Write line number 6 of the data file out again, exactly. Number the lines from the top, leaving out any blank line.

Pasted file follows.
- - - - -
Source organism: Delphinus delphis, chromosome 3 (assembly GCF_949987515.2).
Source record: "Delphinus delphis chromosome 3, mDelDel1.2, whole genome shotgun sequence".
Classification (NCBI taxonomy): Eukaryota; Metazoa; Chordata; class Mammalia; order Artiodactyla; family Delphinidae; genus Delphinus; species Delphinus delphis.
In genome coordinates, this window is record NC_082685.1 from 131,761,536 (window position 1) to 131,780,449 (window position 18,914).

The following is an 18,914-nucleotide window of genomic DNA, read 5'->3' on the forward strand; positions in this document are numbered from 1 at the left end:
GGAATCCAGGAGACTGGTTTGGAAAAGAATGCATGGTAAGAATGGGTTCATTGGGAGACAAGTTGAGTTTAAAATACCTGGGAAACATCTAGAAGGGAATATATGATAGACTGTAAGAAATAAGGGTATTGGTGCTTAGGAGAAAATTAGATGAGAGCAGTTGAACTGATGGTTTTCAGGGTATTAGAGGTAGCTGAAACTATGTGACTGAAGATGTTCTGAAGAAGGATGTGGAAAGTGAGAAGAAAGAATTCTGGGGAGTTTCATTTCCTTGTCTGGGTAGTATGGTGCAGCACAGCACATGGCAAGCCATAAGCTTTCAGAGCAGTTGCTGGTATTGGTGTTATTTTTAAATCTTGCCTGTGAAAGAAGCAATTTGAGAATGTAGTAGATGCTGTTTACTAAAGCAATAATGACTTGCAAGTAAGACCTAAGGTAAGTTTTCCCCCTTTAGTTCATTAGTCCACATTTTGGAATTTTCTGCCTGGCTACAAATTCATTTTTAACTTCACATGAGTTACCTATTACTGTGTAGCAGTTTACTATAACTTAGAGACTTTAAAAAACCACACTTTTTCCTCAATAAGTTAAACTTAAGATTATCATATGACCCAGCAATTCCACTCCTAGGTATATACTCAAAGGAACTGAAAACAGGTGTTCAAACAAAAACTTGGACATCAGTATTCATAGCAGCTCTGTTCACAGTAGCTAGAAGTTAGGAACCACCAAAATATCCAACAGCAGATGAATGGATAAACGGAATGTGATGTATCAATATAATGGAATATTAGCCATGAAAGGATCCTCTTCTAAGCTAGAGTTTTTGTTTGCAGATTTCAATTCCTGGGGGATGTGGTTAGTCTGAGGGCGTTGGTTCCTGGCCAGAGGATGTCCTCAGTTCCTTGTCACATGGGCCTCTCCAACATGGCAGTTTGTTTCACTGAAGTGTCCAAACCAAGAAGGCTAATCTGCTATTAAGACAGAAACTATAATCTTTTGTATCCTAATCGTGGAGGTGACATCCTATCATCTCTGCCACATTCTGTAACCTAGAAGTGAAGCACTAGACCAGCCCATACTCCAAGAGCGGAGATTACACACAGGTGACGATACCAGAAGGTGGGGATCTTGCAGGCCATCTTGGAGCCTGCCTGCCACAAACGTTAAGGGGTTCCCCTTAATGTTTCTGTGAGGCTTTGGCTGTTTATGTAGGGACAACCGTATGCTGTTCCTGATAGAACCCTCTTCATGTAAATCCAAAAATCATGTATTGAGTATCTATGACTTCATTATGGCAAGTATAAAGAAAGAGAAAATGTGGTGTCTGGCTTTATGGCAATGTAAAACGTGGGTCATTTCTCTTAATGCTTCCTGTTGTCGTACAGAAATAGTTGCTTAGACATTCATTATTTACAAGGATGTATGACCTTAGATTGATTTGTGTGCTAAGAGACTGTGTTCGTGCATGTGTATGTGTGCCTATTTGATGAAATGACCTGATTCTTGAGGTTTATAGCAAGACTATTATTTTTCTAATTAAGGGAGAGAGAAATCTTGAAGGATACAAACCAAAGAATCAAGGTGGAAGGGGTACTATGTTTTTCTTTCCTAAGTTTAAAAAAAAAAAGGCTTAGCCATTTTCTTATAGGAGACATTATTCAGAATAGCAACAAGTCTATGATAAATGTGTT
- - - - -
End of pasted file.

GGAATCCAGGAGACTGGTTTGGAAAAGAATGCATGGTAAGAATGGGTTCATTGGGAGACAAGTTGAGTTTAAAATACCTGGGAAACATCTAGAAGGGAATATATGATAGACTGTAAGAAATAAGGGTATTGGTGCTTAGGAGAAAATTAGATGAGAGCAGTTGAACTGATGGTTTTCAGGGTATTAGAGGTAGCTGAAACTATGTGACTGAAGATGTTCTGAAGAAGGATGTGGAAAGTGAGAAGAAAGAATTCTGGGGAGTTTCATTTCCTTGTCTGGGTAGTATGGTGCAGCACAGCACATGGCAAGCCATAAGCTTTCAGAGCAGTTGCTGGTATTGGTGTTATTTTTAAATCTTGCCTGTGAAAGAAGCAATTTGAGAATGTAGTAGATGCTGTTTACTAAAGCAATAATGACTTGCAAGTAAGACCTAAGGTAAGTTTTCCCCCTTTAGTTCATTAGTCCACATTTTGGAATTTTCTGCCTGGCTACAAATTCATTTTTAACTTCACATGAGTTACCTATTACTGTGTAGCAGTTTACTATAACTTAGAGACTTTAAAAAACCACACTTTTTCCTCAATAAGTTAAACTTAAGATTATCATATGACCCAGCAATTCCACTCCTAGGTATATACTCAAAGGAACTGAAAACAGGTGTTCAAACAAAAACTTGGACATCAGTATTCATAGCAGCTCTGTTCACAGTAGCTAGAAGTTAGGAACCACCAAAATATCCAACAGCAGATGAATGGATAAACGGAATGTGATGTATCAATATAATGGAATATTAGCCATGAAAGGATCCTCTTCTAAGCTAGAGTTTTTGTTTGCAGATTTCAATTCCTGGGGGATGTGGTTAGTCTGAGGGCGTTGGTTCCTGGCCAGAGGATGTCCTCAGTTCCTTGTCACATGGGCCTCTCCAACATGGCAGTTTGTTTCACTGAAGTGTCCAAACCAAGAAGGCTAATCTGCTATTAAGACAGAAACTATAATCTTTTGTATCCTAATCGTGGAGGTGACATCCTATCATCTCTGCCACATTCTGTAACCTAGAAGTGAAGCACTAGACCAGCCCATACTCCAAGAGCGGAGATTACACACAGGTGACGATACCAGAAGGTGGGGATCTTGCAGGCCATCTTGGAGCCTGCCTGCCACAAACGTTAAGGGGTTCCCCTTAATGTTTCTGTGAGGCTTTGGCTGTTTATGTAGGGACAACCGTATGCTGTTCCTGATAGAACCCTCTTCATGTAAATCCAAAAATCATGTATTGAGTATCTATGACTTCATTATGGCAAGTATAAAGAAAGAGAAAATGTGGTGTCTGGCTTTATGGCAATGTAAAACGTGGGTCATTTCTCTTAATGCTTCCTGTTGTCGTACAGAAATAGTTGCTTAGACATTCATTATTTACAAGGATGTATGACCTTAGATTGATTTGTGTGCTAAGAGACTGTGTTCGTGCATGTGTATGTGTGCCTATTTGATGAAATGACCTGATTCTTGAGGTTTATAGCAAGACTATTATTTTTCTAATTAAGGGAGAGAGAAATCTTGAAGGATACAAACCAAAGAATCAAGGTGGAAGGGGTACTATGTTTTTCTTTCCTAAGTTTAAAAAAAAAAAGGCTTAGCCATTTTCTTATAGGAGACATTATTCAGAATAGCAACAAGTCTATGATAAATGTGTT